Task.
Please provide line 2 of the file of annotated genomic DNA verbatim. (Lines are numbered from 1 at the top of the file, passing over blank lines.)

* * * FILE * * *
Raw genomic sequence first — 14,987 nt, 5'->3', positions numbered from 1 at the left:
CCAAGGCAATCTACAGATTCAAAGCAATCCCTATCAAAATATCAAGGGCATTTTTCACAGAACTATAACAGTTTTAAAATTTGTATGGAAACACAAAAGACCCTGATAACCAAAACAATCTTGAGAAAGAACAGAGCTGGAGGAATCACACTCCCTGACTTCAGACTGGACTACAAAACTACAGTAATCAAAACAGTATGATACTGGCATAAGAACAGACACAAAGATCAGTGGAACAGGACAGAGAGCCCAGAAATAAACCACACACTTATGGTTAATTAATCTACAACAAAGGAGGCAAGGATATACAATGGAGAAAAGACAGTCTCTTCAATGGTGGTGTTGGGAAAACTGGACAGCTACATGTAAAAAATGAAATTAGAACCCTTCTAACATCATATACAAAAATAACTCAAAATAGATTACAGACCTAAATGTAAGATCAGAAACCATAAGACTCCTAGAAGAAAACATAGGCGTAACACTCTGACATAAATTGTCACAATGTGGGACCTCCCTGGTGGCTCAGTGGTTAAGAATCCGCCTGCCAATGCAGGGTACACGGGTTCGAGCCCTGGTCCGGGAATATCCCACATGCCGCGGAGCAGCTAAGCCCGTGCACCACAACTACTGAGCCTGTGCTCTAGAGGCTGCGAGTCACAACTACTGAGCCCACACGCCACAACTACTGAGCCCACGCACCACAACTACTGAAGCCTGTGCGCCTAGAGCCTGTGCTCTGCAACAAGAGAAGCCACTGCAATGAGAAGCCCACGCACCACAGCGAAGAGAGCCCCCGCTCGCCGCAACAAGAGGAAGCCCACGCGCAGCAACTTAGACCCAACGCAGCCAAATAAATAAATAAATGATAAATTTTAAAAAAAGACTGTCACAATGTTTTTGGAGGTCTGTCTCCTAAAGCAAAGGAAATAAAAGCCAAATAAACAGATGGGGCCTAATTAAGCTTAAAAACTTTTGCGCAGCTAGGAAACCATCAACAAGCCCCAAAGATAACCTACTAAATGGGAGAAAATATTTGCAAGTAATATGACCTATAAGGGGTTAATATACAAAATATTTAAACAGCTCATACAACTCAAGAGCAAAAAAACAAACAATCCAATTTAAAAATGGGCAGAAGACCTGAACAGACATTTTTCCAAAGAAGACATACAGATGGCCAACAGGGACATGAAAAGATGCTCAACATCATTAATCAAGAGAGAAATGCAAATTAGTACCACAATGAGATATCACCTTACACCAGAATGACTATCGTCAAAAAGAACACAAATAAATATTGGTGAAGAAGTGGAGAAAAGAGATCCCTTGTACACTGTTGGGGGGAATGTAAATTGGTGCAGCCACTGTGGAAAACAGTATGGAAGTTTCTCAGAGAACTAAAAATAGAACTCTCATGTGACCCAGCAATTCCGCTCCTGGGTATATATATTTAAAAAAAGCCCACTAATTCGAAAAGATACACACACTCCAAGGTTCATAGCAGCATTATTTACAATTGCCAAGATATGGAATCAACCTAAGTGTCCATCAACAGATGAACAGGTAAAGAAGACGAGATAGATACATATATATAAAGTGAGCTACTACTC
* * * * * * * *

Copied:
CCAAGGCAATCTACAGATTCAAAGCAATCCCTATCAAAATATCAAGGGCATTTTTCACAGAACTATAACAGTTTTAAAATTTGTATGGAAACACAAAAGACCCTGATAACCAAAACAATCTTGAGAAAGAACAGAGCTGGAGGAATCACACTCCCTGACTTCAGACTGGACTACAAAACTACAGTAATCAAAACAGTATGATACTGGCATAAGAACAGACACAAAGATCAGTGGAACAGGACAGAGAGCCCAGAAATAAACCACACACTTATGGTTAATTAATCTACAACAAAGGAGGCAAGGATATACAATGGAGAAAAGACAGTCTCTTCAATGGTGGTGTTGGGAAAACTGGACAGCTACATGTAAAAAATGAAATTAGAACCCTTCTAACATCATATACAAAAATAACTCAAAATAGATTACAGACCTAAATGTAAGATCAGAAACCATAAGACTCCTAGAAGAAAACATAGGCGTAACACTCTGACATAAATTGTCACAATGTGGGACCTCCCTGGTGGCTCAGTGGTTAAGAATCCGCCTGCCAATGCAGGGTACACGGGTTCGAGCCCTGGTCCGGGAATATCCCACATGCCGCGGAGCAGCTAAGCCCGTGCACCACAACTACTGAGCCTGTGCTCTAGAGGCTGCGAGTCACAACTACTGAGCCCACACGCCACAACTACTGAGCCCACGCACCACAACTACTGAAGCCTGTGCGCCTAGAGCCTGTGCTCTGCAACAAGAGAAGCCACTGCAATGAGAAGCCCACGCACCACAGCGAAGAGAGCCCCCGCTCGCCGCAACAAGAGGAAGCCCACGCGCAGCAACTTAGACCCAACGCAGCCAAATAAATAAATAAATGATAAATTTTAAAAAAAGACTGTCACAATGTTTTTGGAGGTCTGTCTCCTAAAGCAAAGGAAATAAAAGCCAAATAAACAGATGGGGCCTAATTAAGCTTAAAAACTTTTGCGCAGCTAGGAAACCATCAACAAGCCCCAAAGATAACCTACTAAATGGGAGAAAATATTTGCAAGTAATATGACCTATAAGGGGTTAATATACAAAATATTTAAACAGCTCATACAACTCAAGAGCAAAAAAACAAACAATCCAATTTAAAAATGGGCAGAAGACCTGAACAGACATTTTTCCAAAGAAGACATACAGATGGCCAACAGGGACATGAAAAGATGCTCAACATCATTAATCAAGAGAGAAATGCAAATTAGTACCACAATGAGATATCACCTTACACCAGAATGACTATCGTCAAAAAGAACACAAATAAATATTGGTGAAGAAGTGGAGAAAAGAGATCCCTTGTACACTGTTGGGGGGAATGTAAATTGGTGCAGCCACTGTGGAAAACAGTATGGAAGTTTCTCAGAGAACTAAAAATAGAACTCTCATGTGACCCAGCAATTCCGCTCCTGGGTATATATATTTAAAAAAAGCCCACTAATTCGAAAAGATACACACACTCCAAGGTTCATAGCAGCATTATTTACAATTGCCAAGATATGGAATCAACCTAAGTGTCCATCAACAGATGAACAGGTAAAGAAGACGAGATAGATACATATATATAAAGTGAGCTACTACTC